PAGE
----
teres minor muscle


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Related to teres minor muscle: teres major muscle, Subscapularis muscle

te·res mi·nor mus·cle

(ter'ēz mī'nŏr mŭs'ĕl)
Origin, upper two thirds of the lateral border of scapula; insertion, lower facet of greater tuberosity of humerus; action, adducts arm and rotates it laterally; nerve supply, axillary (fifth and sixth cervical spinal nerves).
Synonym(s): musculus teres minor [TA] .

teres minor muscle

Shoulder muscle. Origin: upper lateral edge of scapula. Insertion: greater tubercle of humerus. Nerve: axillary (C4-C6). Action: laterally rotates arm.
See also: muscle
References in periodicals archive ?
Schematic mapping of recommended injection site for the teres minor muscle.
They are usually identified by the distinct combination of muscle bellies involved: Suprascapular nerve entrapment at the suprascapular notch affects the supraspinatus and infraspinatus muscles; suprascapular nerve entrapment at the level of the spinoglenoid notch (distal to supraspinatus motor innervation) affects only the infraspinatus muscle; quadrilateral space syndrome (compression of the axillary nerve in the quadrilateral space) usually affects just the teres minor muscle; and ParsonageTurner Syndrome, an acute brachial neuritis, can involve single or multiple nerve distributions (Figure 10).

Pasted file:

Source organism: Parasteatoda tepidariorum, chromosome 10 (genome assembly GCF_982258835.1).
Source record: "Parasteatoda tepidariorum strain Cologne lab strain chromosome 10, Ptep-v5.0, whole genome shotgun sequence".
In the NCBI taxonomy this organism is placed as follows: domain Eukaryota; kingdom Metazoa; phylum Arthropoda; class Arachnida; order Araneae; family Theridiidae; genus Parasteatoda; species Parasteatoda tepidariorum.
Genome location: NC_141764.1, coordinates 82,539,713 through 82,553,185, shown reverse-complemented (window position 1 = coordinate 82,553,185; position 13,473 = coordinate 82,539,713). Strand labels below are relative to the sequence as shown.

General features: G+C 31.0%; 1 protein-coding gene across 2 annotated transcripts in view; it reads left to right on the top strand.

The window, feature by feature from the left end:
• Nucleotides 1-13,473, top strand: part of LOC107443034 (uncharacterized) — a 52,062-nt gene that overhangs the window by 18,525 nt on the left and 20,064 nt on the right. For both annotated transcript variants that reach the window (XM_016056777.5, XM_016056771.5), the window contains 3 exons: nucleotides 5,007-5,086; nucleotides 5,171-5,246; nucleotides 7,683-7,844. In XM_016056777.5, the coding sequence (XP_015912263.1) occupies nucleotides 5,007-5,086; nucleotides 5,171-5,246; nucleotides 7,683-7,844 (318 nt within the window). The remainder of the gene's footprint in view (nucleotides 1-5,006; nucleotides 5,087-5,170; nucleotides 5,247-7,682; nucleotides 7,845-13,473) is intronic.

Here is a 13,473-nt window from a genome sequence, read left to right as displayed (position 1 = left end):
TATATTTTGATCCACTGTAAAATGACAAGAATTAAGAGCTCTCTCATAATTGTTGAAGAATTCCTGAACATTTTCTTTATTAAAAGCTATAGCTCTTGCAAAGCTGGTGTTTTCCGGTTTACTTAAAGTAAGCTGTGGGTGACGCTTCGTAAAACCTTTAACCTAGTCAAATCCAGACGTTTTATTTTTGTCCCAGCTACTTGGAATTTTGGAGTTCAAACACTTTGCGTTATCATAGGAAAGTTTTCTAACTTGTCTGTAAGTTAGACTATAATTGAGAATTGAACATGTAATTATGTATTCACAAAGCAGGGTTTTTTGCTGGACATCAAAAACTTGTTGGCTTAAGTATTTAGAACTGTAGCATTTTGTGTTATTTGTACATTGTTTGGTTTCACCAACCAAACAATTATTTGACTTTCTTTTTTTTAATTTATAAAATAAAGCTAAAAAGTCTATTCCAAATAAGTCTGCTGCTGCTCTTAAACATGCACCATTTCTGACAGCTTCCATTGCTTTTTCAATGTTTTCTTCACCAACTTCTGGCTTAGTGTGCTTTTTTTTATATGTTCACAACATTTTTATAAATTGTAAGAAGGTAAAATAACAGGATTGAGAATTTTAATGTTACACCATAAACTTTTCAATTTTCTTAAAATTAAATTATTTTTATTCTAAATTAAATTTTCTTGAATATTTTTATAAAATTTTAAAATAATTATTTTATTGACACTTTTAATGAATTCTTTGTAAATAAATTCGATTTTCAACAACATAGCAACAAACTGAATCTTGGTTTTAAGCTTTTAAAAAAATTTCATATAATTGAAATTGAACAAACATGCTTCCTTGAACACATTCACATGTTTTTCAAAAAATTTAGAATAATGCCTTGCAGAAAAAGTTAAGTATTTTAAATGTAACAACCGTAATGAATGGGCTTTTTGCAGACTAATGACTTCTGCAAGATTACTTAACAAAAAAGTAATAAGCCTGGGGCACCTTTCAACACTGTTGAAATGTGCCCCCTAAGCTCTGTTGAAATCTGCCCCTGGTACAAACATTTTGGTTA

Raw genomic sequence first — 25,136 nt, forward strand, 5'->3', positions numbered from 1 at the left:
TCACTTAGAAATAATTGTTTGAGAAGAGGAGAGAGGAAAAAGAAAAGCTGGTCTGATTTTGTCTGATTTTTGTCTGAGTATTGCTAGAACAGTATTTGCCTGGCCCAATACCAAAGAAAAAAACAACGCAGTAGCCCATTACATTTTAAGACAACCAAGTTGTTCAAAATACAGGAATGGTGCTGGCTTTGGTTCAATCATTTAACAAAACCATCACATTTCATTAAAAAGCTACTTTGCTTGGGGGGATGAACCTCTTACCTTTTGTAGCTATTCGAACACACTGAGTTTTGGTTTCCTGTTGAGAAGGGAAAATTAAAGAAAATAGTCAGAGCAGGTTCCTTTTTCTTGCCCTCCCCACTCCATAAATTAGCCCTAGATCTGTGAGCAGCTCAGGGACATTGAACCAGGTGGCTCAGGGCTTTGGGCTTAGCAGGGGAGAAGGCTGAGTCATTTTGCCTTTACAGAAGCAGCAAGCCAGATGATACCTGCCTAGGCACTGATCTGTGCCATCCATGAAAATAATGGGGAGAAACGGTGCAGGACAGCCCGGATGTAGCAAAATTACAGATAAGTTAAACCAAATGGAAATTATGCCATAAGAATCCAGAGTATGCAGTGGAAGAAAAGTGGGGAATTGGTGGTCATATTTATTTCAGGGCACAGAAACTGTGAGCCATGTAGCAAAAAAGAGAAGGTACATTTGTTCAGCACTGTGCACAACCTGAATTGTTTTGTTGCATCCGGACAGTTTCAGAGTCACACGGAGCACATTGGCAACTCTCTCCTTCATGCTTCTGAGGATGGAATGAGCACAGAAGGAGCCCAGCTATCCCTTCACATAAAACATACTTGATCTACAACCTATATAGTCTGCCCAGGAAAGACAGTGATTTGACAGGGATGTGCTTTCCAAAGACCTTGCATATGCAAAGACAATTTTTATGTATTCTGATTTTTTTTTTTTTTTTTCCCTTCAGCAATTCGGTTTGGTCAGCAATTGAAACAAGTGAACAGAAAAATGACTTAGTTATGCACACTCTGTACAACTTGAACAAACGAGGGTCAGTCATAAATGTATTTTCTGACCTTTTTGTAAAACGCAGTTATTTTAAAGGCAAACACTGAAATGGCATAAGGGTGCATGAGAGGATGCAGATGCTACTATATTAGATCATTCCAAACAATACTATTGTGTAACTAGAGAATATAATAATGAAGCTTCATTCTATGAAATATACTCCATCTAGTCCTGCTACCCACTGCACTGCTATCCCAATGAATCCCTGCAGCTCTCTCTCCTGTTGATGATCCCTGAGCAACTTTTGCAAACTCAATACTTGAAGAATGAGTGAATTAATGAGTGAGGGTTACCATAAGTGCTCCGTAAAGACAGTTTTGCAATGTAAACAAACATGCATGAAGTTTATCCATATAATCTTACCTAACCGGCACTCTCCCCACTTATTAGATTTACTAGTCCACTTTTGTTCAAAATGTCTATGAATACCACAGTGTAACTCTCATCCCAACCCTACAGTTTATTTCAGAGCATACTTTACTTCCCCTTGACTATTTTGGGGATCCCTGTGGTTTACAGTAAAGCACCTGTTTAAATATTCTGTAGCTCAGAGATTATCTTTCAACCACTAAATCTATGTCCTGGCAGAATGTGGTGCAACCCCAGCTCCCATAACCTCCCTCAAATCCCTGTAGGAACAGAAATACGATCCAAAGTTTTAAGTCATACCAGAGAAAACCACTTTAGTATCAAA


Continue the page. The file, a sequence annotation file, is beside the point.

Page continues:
If an entry point inferior to the teres minor muscle (through the quadrangular space) is used, other potential risks are contact with the axillary nerve and the posterior humeral circumflex artery.
The supraspinatus, infraspinatus and teres minor muscles all originate from the posterior scapular region to insert onto the superior, posterior and inferior facets of the greater humeral tuberosity, respectively (Rockwood et al.,; Sinnatamby, 2006; Standring et al., 2008; Muscolino, 2010).